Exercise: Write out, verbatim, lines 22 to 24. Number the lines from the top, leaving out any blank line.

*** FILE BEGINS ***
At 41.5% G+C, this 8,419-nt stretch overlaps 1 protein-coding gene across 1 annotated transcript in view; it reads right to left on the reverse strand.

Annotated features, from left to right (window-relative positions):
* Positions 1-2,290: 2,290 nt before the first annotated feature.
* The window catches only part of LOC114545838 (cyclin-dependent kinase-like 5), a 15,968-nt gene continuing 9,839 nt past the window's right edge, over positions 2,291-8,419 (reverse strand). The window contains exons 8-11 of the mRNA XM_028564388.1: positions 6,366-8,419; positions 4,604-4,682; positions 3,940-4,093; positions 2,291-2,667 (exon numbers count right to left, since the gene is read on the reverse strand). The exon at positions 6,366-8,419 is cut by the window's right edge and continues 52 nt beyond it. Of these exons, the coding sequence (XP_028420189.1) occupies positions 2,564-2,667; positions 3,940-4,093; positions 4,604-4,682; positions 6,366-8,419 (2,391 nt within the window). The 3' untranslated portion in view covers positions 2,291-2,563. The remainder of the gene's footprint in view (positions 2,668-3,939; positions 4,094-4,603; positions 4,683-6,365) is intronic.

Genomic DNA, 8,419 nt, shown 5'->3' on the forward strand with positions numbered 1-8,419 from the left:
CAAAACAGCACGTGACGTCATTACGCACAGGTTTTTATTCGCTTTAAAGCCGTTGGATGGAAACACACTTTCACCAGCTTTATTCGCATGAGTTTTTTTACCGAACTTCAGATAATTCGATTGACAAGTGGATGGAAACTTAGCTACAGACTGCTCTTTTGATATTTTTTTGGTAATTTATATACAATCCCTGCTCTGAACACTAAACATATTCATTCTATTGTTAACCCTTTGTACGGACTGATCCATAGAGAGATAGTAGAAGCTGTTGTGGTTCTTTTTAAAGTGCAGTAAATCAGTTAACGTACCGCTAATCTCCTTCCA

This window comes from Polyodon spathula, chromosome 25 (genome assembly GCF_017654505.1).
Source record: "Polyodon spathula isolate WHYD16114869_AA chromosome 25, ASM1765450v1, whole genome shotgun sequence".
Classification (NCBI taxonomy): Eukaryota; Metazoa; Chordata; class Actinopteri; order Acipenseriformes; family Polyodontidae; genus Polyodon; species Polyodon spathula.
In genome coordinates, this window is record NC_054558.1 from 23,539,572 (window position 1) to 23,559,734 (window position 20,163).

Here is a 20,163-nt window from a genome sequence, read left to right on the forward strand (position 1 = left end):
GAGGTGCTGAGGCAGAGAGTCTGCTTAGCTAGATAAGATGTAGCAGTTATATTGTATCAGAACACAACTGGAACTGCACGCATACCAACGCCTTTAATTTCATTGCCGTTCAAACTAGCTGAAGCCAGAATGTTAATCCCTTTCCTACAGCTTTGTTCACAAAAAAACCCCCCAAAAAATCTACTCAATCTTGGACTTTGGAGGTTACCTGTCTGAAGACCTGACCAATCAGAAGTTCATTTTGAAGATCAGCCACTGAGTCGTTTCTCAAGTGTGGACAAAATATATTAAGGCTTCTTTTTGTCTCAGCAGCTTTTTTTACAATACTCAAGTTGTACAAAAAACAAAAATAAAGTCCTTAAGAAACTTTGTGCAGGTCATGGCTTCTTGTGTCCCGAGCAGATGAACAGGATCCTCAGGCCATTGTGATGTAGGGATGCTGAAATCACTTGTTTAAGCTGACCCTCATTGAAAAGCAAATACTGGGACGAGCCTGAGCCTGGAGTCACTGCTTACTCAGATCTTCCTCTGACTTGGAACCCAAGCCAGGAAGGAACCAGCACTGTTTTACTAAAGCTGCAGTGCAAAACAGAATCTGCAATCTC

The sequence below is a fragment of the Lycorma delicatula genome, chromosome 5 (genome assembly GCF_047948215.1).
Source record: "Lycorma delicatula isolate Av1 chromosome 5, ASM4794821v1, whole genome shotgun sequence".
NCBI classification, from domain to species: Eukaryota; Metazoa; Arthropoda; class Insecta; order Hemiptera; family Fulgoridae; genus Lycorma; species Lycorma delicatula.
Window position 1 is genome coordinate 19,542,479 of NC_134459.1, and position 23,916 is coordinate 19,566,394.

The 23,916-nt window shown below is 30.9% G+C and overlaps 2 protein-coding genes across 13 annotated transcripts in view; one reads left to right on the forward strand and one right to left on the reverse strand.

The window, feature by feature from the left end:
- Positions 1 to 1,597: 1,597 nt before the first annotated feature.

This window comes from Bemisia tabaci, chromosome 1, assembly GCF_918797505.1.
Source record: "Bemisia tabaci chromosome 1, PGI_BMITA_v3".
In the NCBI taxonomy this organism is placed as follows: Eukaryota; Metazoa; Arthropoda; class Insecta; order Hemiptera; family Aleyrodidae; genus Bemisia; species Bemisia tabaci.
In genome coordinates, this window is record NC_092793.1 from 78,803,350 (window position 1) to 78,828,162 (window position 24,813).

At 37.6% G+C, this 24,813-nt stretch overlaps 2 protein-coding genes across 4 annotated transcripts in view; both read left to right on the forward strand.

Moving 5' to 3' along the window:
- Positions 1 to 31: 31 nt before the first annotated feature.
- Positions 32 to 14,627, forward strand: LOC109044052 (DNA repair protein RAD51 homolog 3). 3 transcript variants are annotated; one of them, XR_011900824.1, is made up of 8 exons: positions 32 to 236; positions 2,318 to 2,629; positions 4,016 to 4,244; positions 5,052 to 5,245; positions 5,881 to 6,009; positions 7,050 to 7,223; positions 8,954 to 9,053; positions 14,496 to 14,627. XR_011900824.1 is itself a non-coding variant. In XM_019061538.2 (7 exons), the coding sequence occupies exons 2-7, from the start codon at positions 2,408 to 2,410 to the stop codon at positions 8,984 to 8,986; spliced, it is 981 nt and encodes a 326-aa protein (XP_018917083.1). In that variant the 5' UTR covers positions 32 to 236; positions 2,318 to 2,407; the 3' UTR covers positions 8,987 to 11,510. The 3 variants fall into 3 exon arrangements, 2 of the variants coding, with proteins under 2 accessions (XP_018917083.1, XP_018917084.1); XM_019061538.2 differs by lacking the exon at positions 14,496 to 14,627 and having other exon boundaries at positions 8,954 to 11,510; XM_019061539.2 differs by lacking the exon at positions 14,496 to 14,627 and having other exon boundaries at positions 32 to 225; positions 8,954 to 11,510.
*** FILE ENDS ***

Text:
In the NCBI taxonomy this organism is placed as follows: Eukaryota; Metazoa; Arthropoda; class Insecta; order Hemiptera; family Aleyrodidae; genus Bemisia; species Bemisia tabaci.
In genome coordinates, this window is record NC_092793.1 from 78,803,350 (window position 1) to 78,828,162 (window position 24,813).

At 37.6% G+C, this 24,813-nt stretch overlaps 2 protein-coding genes across 4 annotated transcripts in view; both read left to right on the forward strand.